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REF NO.: 60

SUBJECT: Sheshatshiu firefighters to celebrate graduation
DATE: Nov. 5, 2010

The Fisheries and Marine Institute (MI) is participating in a ceremony for 13 recent graduates of a special firefighting training program in Sheshatshiu, Labrador.
The event, which will include a cap and gown ceremony for the graduates, is hosted by the Innu Band Council and takes place on Friday, Nov. 5 at the Sheshatshiu Innu School in Sheshatshiu at 3 p.m. Members of the media are welcome to attend.
“This is a proud day for our community,” said Innu Band Council Chief Sebastian Benuen. “For years our community has been at risk without the benefit of adequate fire services and as a result we have lost far too many of our members to tragic fires. Today we can see a future where our fire services, supported by these graduates, will be able to ensure the safety of our community and our members.”
Innu Nation Grand Chief Joseph Riche expressed his sincere congratulations to the Innu graduates.
“As the grand chief, and as an Innu, I am very proud of these graduates who have successfully completed the fire training program,” he said. “Their success demonstrates that Innu are capable and willing to undertake the training initiatives necessary to build the future foundations for our communities and our nation. I see this as a powerful motivation for our youth and our community.”
During the ceremony, congratulatory remarks will be made by representatives of the Innu Band Council, the Innu First Nation, the Labrador Aboriginal Training Partnership (LATP) and Nalcor Energy. The ceremony will be followed by a community social with refreshments.
“The 13 graduates deserve much praise and recognition for their efforts and dedication in this program,” said Glenn Blackwood, executive director, Marine Institute. “These men and women received world-class training and can now proudly serve in the Sheshatshiu Fire Department. Their commitment to their community was evident throughout the training process.”
The Marine Institute, through its Safety and Emergency Response Training (SERT) Centre in Stephenville, partnered with the LATP to launch the specialized firefighting training program in Sheshatshiu on June 14. The intent of the program was to build upon the firefighting capacity that existed in the town and provide the necessary training to enable members of the Innu Nation to compete for jobs in the firefighting industry.
Financial support for the training was provided by the Labrador Aboriginal Training Partnership, a non-profit organization funded through the Federal Government’s Aboriginal Skills Employment Partnership (ASEP) funding program. LATP is a partnership of Labrador's three aboriginal groups (Innu Nation, Nunatsiavut Government and NunatuKuvut, formerly the Labrador Metis Nation), Nalcor Energy-Lower Churchill Project and the federal and provincial governments.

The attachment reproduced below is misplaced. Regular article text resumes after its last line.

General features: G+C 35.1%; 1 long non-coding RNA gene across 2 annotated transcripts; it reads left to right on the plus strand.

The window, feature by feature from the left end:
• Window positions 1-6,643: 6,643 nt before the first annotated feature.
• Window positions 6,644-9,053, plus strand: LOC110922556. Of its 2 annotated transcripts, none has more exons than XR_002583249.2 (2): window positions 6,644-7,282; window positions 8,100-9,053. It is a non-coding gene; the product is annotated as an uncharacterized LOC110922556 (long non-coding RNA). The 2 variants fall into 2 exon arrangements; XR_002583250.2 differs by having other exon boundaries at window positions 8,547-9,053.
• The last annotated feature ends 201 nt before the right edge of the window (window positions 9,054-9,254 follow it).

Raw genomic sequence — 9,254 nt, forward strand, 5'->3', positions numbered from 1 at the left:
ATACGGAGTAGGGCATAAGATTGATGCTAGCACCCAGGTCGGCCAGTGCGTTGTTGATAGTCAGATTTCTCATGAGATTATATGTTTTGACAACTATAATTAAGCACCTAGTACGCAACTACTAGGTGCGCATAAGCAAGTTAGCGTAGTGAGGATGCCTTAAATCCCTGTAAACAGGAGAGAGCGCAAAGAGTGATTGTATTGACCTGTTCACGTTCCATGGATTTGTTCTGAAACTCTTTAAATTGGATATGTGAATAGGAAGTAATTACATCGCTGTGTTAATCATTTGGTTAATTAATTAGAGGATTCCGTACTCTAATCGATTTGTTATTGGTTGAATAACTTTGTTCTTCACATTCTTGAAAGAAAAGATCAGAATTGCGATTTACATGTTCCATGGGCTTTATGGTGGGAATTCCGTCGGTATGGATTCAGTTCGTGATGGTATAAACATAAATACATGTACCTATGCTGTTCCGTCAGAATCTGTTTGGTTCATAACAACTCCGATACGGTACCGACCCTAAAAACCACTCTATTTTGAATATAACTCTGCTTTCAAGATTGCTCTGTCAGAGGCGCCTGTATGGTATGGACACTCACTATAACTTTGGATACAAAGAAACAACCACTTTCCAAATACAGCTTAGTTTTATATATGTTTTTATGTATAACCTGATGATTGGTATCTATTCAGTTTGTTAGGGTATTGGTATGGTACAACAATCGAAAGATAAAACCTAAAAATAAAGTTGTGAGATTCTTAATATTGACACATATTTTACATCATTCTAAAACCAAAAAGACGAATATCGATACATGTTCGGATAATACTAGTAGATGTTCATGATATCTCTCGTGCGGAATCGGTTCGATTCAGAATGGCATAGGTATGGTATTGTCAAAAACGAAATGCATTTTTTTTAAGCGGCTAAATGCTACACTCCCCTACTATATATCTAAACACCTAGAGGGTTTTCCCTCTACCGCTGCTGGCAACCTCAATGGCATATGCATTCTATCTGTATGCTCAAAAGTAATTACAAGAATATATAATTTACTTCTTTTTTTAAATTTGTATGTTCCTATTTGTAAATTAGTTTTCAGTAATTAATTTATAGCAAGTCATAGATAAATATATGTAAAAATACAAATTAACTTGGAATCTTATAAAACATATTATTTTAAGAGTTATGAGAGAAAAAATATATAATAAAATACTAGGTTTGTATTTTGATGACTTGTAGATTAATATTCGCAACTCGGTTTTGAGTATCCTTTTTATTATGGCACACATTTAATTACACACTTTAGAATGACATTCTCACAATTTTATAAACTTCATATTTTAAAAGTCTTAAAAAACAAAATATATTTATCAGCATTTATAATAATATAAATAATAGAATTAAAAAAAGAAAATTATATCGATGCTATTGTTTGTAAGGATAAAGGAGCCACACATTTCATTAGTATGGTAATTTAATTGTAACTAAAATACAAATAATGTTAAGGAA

“The LATP was established to assist with improving labour market outcomes for aboriginal people and to provide support for a skilled, adaptable and inclusive labour force,” said Keith Jacque, executive director, Labrador Aboriginal Training Partnership. “It is a proud and exciting day for the LATP as the 13 graduates celebrate their success with the community members.”
The customized 19-week program was tailored to meet the needs of the community of Sheshatshiu and the firefighting equipment currently in the town.
“Today, there are 13 additional skilled firefighters in Sheshatshiu, but the dedication and success of these graduates will benefit many more,” said Ed Martin, president and CEO of Nalcor Energy. “Their education, the experience they’ve gained and the service they can now provide will strengthen the entire community of Sheshatshiu and all of Labrador.”
The majority of the firefighting training was completed in Sheshatshiu, however due to National Fire Protection Association (NFPA) requirements and the need for specialized equipment, part of the instruction was also delivered at the SERT Centre in Stephenville. Because there is no live fire training building in Sheshatshiu, the students spent the final five weeks of the program in Stephenville for the live fire portion.
The SERT Centre is one of the premiere fire training facilities in Canada and has catered to clients such as the provincial fire commissioner's office, the Department of National Defence and the Joint Voisey's Bay Training Authority. The centre has also offered a number of safety related training programs at various locations in Newfoundland and Labrador for aboriginal clients.
“The Marine Institute was a natural fit to offer this specialized program as this particular training can easily be taken on the road and delivered in the community,” said Craig Harnum, manager, SERT Centre. “The graduates have been properly prepared, through classroom and practical training, to work with municipal and industrial fire departments and are capable of providing first-class firefighting and emergency response training.”
The 13 graduates of the specialized training program received certificates from Dr. Peter Fisher, head, Academic and Student Affairs, Marine Institute, during a small ceremony in Sheshatshiu on Nov. 2.

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